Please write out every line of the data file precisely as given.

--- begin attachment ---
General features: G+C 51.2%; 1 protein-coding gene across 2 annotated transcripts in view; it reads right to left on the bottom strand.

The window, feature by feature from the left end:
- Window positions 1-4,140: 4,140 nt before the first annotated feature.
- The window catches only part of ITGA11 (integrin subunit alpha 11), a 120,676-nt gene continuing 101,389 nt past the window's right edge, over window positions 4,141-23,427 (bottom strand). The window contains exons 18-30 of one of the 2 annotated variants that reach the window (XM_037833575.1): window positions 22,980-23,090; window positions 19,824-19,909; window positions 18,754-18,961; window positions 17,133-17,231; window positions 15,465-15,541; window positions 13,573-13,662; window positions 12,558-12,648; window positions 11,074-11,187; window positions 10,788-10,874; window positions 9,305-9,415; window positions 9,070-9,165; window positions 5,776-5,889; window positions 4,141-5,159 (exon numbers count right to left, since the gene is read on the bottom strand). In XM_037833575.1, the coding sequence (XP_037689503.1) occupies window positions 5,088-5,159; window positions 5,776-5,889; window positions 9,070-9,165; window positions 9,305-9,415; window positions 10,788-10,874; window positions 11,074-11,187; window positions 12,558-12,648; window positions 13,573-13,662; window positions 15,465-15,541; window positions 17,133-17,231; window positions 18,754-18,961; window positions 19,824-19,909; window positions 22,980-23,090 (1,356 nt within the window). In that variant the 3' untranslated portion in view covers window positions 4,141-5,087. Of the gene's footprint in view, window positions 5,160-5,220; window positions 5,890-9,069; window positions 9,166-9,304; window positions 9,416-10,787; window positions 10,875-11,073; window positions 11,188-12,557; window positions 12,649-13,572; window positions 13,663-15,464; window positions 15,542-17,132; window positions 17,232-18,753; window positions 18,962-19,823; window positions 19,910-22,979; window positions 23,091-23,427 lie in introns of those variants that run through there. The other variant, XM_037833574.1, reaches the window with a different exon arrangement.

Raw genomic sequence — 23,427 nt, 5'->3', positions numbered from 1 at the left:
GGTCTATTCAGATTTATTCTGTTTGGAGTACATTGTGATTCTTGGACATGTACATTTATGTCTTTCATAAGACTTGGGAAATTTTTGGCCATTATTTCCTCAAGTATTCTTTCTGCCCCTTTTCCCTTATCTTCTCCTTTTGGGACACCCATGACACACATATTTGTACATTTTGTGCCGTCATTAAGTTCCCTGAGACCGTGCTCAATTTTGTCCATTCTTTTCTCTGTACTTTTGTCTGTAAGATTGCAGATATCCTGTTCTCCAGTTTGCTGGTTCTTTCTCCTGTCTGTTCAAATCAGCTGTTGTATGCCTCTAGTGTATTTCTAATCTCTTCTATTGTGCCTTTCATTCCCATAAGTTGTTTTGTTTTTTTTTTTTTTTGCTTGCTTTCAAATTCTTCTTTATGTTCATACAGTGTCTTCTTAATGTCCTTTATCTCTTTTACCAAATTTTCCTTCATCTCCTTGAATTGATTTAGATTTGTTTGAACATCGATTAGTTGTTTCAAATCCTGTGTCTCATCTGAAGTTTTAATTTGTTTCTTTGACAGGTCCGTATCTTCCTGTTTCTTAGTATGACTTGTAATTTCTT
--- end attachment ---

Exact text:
General features: G+C 51.2%; 1 protein-coding gene across 2 annotated transcripts in view; it reads right to left on the bottom strand.

The window, feature by feature from the left end:
- Window positions 1-4,140: 4,140 nt before the first annotated feature.
- The window catches only part of ITGA11 (integrin subunit alpha 11), a 120,676-nt gene continuing 101,389 nt past the window's right edge, over window positions 4,141-23,427 (bottom strand). The window contains exons 18-30 of one of the 2 annotated variants that reach the window (XM_037833575.1): window positions 22,980-23,090; window positions 19,824-19,909; window positions 18,754-18,961; window positions 17,133-17,231; window positions 15,465-15,541; window positions 13,573-13,662; window positions 12,558-12,648; window positions 11,074-11,187; window positions 10,788-10,874; window positions 9,305-9,415; window positions 9,070-9,165; window positions 5,776-5,889; window positions 4,141-5,159 (exon numbers count right to left, since the gene is read on the bottom strand). In XM_037833575.1, the coding sequence (XP_037689503.1) occupies window positions 5,088-5,159; window positions 5,776-5,889; window positions 9,070-9,165; window positions 9,305-9,415; window positions 10,788-10,874; window positions 11,074-11,187; window positions 12,558-12,648; window positions 13,573-13,662; window positions 15,465-15,541; window positions 17,133-17,231; window positions 18,754-18,961; window positions 19,824-19,909; window positions 22,980-23,090 (1,356 nt within the window). In that variant the 3' untranslated portion in view covers window positions 4,141-5,087. Of the gene's footprint in view, window positions 5,160-5,220; window positions 5,890-9,069; window positions 9,166-9,304; window positions 9,416-10,787; window positions 10,875-11,073; window positions 11,188-12,557; window positions 12,649-13,572; window positions 13,663-15,464; window positions 15,542-17,132; window positions 17,232-18,753; window positions 18,962-19,823; window positions 19,910-22,979; window positions 23,091-23,427 lie in introns of those variants that run through there. The other variant, XM_037833574.1, reaches the window with a different exon arrangement.

Raw genomic sequence — 23,427 nt, 5'->3', positions numbered from 1 at the left:
GGTCTATTCAGATTTATTCTGTTTGGAGTACATTGTGATTCTTGGACATGTACATTTATGTCTTTCATAAGACTTGGGAAATTTTTGGCCATTATTTCCTCAAGTATTCTTTCTGCCCCTTTTCCCTTATCTTCTCCTTTTGGGACACCCATGACACACATATTTGTACATTTTGTGCCGTCATTAAGTTCCCTGAGACCGTGCTCAATTTTGTCCATTCTTTTCTCTGTACTTTTGTCTGTAAGATTGCAGATATCCTGTTCTCCAGTTTGCTGGTTCTTTCTCCTGTCTGTTCAAATCAGCTGTTGTATGCCTCTAGTGTATTTCTAATCTCTTCTATTGTGCCTTTCATTCCCATAAGTTGTTTTGTTTTTTTTTTTTTTTGCTTGCTTTCAAATTCTTCTTTATGTTCATACAGTGTCTTCTTAATGTCCTTTATCTCTTTTACCAAATTTTCCTTCATCTCCTTGAATTGATTTAGATTTGTTTGAACATCGATTAGTTGTTTCAAATCCTGTGTCTCATCTGAAGTTTTAATTTGTTTCTTTGACAGGTCCGTATCTTCCTGTTTCTTAGTATGACTTGTAATTTCTT